The Blue Jays held their "State of the Franchise" event with fans Monday night in Toronto. It was the opportunity for fans to ask questions of -- or yell at -- team president Paul Beeston, general manager Alex Anthopolous and/or manager John Farrell.

A variety of topics were discussed, obviously, but the money quote came courtesy of Beeston (pictured right), when he said he expects the Jays to make the playoffs "two to three times in the next five years." (Mike Cormack via Twitter)

"Could start this year, could start next year," Beeston said (Mike Cormack via Twitter).

Now, there is nothing wrong with confidence, but this is a bit ambitious. The Jays went 81-81 last season, which was good for fourth place in baseball's toughest division. In 2010, they won 85 games and still came in fourth. In 2008, the win total was 86. And, again, the Jays finished fourth. That wins other divisions some seasons. In the AL East, it makes you an afterthought.

Further clouding matters is the front office's refusal to dole out big-time contracts. Both Beeston and Anthopolous said the club would not give out a contract of longer than five years. That is what eliminated them in the Prince Fielder sweepstakes, for example, as Beeston specifically told fans money wasn't the issue and they were interested in Fielder on a deal from one through five years.

The Blue Jays do have a good amount of young talent and I fully expect them to be better in 2012 than they were in 2011. With the playoffs expanding to allow two wild cards, that helps, too. But making the playoffs three times in the next five years is pretty tough for anyone, let alone a team competing against the Yankees, Rays and Red Sox in the AL East. 

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Posted on: November 25, 2011 1:28 pm
 

Jays asked for Buchholz in exchange for Farrell



By C. Trent Rosecrans

How much is a manager worth?

If you're the Marlins, it's worth two minor-leaguers in exchange for Ozzie Guillen, a manager with a .524 winning percentage over eight years and a World Series title.

If you're the Blue Jays, you seem to think your manager with one year of experience and a .500 record is worth a 27-year old starter with an All-Star appearance under his belt. The Boston Red Sox, apparently, don't agree.

According to several reports, including one from the New York Times, the Red Sox passed when the Blue Jays asked for Clay Buchholz in return for John Farrell. And wisely so.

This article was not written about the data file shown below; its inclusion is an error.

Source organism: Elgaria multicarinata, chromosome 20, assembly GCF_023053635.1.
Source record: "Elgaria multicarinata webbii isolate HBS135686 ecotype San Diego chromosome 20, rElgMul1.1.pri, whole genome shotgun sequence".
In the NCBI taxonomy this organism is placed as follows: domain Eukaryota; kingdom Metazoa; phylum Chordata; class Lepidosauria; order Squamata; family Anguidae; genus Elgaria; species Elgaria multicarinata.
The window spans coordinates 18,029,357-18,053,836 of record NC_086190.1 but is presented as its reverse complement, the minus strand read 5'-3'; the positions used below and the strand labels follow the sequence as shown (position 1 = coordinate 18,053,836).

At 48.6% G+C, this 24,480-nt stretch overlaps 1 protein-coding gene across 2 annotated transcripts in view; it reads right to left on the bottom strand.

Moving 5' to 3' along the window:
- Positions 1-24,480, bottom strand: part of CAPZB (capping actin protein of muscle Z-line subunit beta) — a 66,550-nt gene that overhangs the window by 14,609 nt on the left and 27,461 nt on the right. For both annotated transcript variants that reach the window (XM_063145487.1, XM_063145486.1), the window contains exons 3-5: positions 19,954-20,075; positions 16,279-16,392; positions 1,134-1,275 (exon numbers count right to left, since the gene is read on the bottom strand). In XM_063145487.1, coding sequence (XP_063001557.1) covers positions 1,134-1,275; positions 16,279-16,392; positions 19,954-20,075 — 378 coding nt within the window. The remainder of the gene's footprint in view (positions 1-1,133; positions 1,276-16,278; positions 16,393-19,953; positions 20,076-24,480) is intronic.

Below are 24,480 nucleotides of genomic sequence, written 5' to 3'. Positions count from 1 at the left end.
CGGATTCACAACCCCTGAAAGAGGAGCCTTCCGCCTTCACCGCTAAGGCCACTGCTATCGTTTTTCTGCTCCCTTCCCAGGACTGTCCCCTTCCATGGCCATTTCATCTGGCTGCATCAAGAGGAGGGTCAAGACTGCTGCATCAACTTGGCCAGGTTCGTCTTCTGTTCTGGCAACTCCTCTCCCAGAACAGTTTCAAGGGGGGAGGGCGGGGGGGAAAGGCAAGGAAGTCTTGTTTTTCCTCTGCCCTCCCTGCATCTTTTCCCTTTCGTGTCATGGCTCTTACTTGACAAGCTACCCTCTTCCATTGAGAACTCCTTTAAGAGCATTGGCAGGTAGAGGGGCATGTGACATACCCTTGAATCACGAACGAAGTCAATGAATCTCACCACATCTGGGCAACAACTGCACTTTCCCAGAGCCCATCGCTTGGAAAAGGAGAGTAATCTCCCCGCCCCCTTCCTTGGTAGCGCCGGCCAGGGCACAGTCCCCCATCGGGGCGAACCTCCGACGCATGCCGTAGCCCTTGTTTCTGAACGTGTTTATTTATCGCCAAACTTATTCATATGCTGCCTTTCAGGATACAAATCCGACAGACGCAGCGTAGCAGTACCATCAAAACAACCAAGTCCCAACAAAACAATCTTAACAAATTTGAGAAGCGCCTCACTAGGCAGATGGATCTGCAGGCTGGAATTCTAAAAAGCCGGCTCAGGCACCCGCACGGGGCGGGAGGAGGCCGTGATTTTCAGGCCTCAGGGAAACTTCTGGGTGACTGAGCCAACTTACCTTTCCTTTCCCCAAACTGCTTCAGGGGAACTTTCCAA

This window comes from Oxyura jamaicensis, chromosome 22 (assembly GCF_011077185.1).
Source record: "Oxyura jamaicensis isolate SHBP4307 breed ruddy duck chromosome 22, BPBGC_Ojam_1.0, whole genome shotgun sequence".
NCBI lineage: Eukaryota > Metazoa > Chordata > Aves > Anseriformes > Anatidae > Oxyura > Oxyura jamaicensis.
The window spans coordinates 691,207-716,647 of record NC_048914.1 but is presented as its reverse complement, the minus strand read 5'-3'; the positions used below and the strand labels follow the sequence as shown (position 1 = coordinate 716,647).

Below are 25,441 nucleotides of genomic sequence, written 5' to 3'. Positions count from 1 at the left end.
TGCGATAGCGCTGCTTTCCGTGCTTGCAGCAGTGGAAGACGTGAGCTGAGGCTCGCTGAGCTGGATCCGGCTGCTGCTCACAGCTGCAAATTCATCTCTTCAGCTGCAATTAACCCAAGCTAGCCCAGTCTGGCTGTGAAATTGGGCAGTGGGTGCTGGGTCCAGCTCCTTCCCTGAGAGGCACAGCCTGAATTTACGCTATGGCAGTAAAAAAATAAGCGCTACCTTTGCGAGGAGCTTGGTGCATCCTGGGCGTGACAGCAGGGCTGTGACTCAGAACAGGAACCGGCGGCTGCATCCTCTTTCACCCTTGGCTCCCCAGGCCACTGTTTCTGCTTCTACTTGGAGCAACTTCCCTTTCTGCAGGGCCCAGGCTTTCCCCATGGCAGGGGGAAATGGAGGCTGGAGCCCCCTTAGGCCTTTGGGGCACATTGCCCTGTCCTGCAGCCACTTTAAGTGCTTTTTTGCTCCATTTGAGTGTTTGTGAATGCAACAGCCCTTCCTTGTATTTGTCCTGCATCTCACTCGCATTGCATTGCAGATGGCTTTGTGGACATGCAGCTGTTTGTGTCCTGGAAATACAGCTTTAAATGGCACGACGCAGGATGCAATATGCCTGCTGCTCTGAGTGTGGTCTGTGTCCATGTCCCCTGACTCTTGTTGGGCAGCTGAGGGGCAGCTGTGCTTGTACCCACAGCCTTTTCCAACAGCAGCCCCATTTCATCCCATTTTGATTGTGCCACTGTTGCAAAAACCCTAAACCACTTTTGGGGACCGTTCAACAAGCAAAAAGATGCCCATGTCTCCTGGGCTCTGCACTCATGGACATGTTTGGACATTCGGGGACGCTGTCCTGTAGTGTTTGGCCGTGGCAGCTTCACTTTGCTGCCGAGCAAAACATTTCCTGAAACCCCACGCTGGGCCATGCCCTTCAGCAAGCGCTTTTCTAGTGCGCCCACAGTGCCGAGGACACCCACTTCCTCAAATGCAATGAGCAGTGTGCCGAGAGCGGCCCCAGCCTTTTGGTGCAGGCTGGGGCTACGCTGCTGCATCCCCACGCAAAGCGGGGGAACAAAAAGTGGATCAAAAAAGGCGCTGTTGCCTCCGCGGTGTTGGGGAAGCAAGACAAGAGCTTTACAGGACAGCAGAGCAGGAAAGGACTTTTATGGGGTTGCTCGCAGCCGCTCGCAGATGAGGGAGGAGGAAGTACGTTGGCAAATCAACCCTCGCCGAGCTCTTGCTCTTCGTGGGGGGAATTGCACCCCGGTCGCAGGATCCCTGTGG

While some may get up in arms about this trade possibility (or, really, non-possibility when you think about it), it makes sense from both sides. It's part of doing business -- the Red Sox needed a new manager after getting rid of Terry Francona, and in Farrell, there was a known commodity inside the organization (Farrell had been the Red Sox pitching coach) with major-league managing experience. He was a perfect fit. Except, you know, for that part about him already having a job and being under contract for the next two years.

That's where the Blue Jays had leverage -- if the Red Sox wanted Farrell, they could have him for a price. Asking for Buchholz is probably as close to saying "no" as you can without saying that word -- the Blue Jays didn't want to give up their manager that they like just fine, so the price was high. If they had to get a new manager, that manager would love to have Buchholz in the rotation, that's for sure. 

While the Blue Jays seem to think their manager is worth quite a bit, the market tells us differently. So far this offseason, there's been a run this off-season on first-year managers. The Cubs, White Sox and Cardinals -- three marquee openings -- went to first-time managers, the White Sox hiring a guy who has never managed at any level. The market, it seems is saying experienced managers are not worth the money they command. If you have a Tony La Russa, it's fine to pay him a lot. But if you don't, go out and storm the Wal-Mart for your next manager and get him at a discount.

Trades for a manager are rare -- as the Guillen trade was the first since the Rays sent Randy Winn and a minor-leaguer to Seattle for Lou Piniella in 2002. That one didn't pay immediate dividends, but there are at least two trades for managers that did seem to be worth the price. The Mets sent right-hander Bill Denehy to the Senators for manager Gil Hodges after the 1967 season and the Mets went on to win the 1969 World Series. The Pirates got their own World Series-winning manager in a trade, sending veteran catcher Manny Sanguillen to the A's for Chuck Tanner following the 1976 season. Tanner led the Pirates to the 1979 World Series title (with Sanguillen, who was traded back to the Pirates after the 1977 season).

It's hardly out of the question for Guillen -- or Farrell -- to lead their team to the World Series, but it's more likely Buchholz will contribute more value than any manager, so the Blue Jays were right to ask for Buchholz and the Red Sox were right to say no.

For more baseball news, rumors and analysis, follow @eyeonbaseball on Twitter or subscribe to the RSS feed.
Posted on: November 2, 2011 3:36 pm
Edited on: November 14, 2011 9:11 pm
 

Who will replace Mike Quade as Cubs manager?



By C. Trent Rosecrans